Once you have pared down your possessions to a more manageable level, you’ll get to enjoy the freedom of all the space you’ve reclaimed, leading to less stress. You will also have less things to move and put away when cleaning.
Once you’ve purged your home of all the things you don’t need, it’s time to organize what’s left and make sure everything has its own place to live. The first step would be determining and clearing storage space for the rooms you use most often. This way, you have somewhere to put everything while you’re organizing it.
There are so many storage solutions to choose from for every room of your house that will make it easier to have space for everything. When everything has a place, you always know where it goes and you spend less time trying to figure out where to put things. This leads to less stress in your life.
If you’re like me and you find the whole process overwhelming, you might want to check out The Organized Home Course by Hilary from Pulling Curls. Her very reasonably priced course taught me how to finally tackle my clutter issues and create effective organization solutions for my home. The course even includes a Facebook group where you can receive tailored advice to keep an organized home that functions well – even with kids.
The right tools are a time-saving essential for those of us who hate cleaning. Thanks to technology, there’s an automated tool for almost every household job. Leave the grunt work to these gadgets while you focus on the finer details of keeping your house clean.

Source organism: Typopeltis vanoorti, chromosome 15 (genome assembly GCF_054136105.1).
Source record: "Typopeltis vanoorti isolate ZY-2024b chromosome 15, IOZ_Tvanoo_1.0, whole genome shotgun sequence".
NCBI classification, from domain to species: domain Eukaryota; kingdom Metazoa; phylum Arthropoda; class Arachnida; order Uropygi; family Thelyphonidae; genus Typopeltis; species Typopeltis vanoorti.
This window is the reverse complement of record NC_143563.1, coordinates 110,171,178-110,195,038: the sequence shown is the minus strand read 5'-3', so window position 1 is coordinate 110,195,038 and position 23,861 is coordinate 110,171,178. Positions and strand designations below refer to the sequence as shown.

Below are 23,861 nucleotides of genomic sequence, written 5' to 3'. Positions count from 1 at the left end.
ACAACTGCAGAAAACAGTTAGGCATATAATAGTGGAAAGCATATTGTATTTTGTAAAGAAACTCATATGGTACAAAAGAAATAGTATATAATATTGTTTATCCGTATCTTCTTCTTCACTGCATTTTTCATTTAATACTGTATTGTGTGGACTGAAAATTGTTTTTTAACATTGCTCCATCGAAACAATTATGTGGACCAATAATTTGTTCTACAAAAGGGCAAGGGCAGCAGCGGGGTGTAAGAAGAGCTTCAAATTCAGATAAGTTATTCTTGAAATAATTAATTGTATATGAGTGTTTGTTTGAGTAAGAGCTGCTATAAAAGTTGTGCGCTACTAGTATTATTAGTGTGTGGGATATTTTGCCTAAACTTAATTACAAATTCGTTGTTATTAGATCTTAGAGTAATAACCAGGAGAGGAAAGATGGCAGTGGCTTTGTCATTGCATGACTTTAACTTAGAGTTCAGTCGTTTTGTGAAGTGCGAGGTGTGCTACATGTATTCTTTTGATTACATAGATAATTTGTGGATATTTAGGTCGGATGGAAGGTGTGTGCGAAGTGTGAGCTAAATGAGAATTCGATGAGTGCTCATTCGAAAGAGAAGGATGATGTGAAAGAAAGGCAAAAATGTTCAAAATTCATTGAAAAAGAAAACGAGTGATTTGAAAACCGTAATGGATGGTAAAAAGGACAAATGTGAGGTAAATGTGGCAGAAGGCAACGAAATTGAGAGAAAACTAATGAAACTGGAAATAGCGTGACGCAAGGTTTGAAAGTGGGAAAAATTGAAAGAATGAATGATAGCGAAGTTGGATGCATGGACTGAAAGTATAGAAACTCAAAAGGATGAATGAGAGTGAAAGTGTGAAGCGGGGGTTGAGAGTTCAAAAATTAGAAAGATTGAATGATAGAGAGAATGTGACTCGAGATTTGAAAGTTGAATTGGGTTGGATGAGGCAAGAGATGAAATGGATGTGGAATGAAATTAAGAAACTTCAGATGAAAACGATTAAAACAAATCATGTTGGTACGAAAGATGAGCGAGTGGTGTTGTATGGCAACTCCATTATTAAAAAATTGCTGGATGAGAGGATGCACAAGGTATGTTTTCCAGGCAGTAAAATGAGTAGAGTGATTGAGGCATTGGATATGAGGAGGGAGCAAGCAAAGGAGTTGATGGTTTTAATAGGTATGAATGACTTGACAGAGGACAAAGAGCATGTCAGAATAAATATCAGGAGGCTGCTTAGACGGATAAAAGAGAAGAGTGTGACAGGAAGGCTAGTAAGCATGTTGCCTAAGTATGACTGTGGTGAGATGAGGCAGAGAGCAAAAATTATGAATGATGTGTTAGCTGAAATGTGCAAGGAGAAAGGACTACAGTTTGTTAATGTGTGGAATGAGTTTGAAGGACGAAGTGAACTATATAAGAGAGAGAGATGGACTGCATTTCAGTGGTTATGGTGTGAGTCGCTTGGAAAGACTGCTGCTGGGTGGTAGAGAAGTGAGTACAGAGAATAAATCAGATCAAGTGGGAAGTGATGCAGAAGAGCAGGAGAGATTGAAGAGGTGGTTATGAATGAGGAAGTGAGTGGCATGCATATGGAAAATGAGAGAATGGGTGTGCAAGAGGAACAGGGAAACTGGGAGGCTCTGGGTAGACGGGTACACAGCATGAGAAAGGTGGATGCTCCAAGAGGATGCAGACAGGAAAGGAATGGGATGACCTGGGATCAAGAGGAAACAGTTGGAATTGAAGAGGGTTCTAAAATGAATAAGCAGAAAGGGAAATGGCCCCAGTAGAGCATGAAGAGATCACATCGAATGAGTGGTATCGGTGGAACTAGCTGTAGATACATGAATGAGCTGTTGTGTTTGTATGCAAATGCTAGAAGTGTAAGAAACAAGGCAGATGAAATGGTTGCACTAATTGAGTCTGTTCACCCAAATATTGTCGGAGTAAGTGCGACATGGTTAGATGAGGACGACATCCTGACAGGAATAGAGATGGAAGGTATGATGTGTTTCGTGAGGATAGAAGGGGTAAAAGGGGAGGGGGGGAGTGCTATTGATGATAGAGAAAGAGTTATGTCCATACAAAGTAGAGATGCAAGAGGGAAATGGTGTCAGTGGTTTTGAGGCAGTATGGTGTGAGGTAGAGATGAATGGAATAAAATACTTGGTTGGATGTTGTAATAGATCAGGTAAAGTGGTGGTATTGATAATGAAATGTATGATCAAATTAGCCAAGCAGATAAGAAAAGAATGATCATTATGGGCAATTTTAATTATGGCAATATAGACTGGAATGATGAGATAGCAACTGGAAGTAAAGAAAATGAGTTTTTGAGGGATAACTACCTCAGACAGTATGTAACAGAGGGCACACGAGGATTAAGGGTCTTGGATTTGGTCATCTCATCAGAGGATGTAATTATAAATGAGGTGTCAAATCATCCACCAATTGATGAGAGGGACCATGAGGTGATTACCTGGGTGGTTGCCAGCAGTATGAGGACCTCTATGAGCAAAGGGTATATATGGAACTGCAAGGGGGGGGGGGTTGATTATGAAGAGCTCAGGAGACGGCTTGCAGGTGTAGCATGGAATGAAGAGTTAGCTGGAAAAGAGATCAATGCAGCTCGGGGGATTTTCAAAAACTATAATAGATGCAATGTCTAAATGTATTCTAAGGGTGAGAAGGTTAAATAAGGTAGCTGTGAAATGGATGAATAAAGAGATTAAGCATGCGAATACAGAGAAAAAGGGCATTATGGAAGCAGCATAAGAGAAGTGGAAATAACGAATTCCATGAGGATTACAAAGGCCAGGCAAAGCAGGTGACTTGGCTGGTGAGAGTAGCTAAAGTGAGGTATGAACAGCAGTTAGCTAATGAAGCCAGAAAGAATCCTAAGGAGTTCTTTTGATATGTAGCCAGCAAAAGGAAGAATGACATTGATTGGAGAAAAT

You can schedule your robot vacuum to vacuum your carpet while you scrub your kitchen or bathroom. Then you can vacuum and mop your floors at the same time while this nifty gadget cleans your windows for you. Having the right tools makes all the difference and saves tons of time!
It’s time to clean!
Collect all trash and laundry
Do an initial walk through the entire house with a trash bag and throw away anything that is garbage or not needed. Put it in the trash can.
Do the same thing with a laundry basket. Walk through the house and collect all the dirty laundry that is lying around. Don’t forget towels that are hanging, shower mats and facecloths in the bathroom(s) and kitchen towels and cloths. Once you have enough for a load, throw it in the washing machine.